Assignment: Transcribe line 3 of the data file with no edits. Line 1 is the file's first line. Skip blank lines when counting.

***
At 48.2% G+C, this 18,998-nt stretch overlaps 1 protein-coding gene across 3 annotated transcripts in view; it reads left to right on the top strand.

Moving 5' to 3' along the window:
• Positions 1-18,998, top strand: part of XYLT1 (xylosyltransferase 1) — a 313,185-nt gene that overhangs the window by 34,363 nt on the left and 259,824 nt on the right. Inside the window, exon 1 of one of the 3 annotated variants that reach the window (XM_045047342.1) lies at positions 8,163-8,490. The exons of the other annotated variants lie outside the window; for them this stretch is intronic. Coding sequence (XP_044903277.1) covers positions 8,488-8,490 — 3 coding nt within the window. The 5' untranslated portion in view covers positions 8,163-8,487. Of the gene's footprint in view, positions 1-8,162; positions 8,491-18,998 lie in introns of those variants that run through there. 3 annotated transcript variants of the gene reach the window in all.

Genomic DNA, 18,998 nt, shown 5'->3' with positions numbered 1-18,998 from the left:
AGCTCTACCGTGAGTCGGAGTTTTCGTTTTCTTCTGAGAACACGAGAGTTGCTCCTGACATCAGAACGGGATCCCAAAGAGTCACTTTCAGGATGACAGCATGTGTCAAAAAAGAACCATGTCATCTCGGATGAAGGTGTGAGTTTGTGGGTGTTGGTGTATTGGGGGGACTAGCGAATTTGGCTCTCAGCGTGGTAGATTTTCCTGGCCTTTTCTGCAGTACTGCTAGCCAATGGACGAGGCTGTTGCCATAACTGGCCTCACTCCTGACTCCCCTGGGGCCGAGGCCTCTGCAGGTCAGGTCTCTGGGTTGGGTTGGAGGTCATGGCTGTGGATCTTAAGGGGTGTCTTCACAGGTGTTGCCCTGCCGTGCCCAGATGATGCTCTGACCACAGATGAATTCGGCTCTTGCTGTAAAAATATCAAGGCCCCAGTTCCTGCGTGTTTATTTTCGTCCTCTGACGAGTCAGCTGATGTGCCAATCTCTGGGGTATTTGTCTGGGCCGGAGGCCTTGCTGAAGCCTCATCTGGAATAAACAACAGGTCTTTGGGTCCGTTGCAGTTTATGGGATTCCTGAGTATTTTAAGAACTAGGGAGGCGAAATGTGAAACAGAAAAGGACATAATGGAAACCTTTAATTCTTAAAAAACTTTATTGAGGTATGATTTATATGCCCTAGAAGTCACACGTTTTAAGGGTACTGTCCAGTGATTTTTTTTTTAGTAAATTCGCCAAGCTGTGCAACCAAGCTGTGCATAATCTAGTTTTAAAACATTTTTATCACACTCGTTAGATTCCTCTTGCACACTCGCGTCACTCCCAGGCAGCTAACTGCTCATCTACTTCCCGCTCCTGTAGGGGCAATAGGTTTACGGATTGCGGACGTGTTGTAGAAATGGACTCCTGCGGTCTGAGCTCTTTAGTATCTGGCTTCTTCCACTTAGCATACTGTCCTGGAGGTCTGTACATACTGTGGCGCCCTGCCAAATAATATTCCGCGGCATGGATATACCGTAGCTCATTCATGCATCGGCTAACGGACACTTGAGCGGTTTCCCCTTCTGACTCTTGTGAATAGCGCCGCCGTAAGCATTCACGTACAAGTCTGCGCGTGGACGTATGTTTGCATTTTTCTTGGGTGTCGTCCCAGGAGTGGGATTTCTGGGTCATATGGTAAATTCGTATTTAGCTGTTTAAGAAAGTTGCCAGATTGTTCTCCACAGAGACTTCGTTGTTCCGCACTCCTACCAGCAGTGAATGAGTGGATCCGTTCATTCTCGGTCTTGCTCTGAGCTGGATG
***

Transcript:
• Positions 1-18,998, top strand: part of XYLT1 (xylosyltransferase 1) — a 313,185-nt gene that overhangs the window by 34,363 nt on the left and 259,824 nt on the right. Inside the window, exon 1 of one of the 3 annotated variants that reach the window (XM_045047342.1) lies at positions 8,163-8,490. The exons of the other annotated variants lie outside the window; for them this stretch is intronic. Coding sequence (XP_044903277.1) covers positions 8,488-8,490 — 3 coding nt within the window. The 5' untranslated portion in view covers positions 8,163-8,487. Of the gene's footprint in view, positions 1-8,162; positions 8,491-18,998 lie in introns of those variants that run through there. 3 annotated transcript variants of the gene reach the window in all.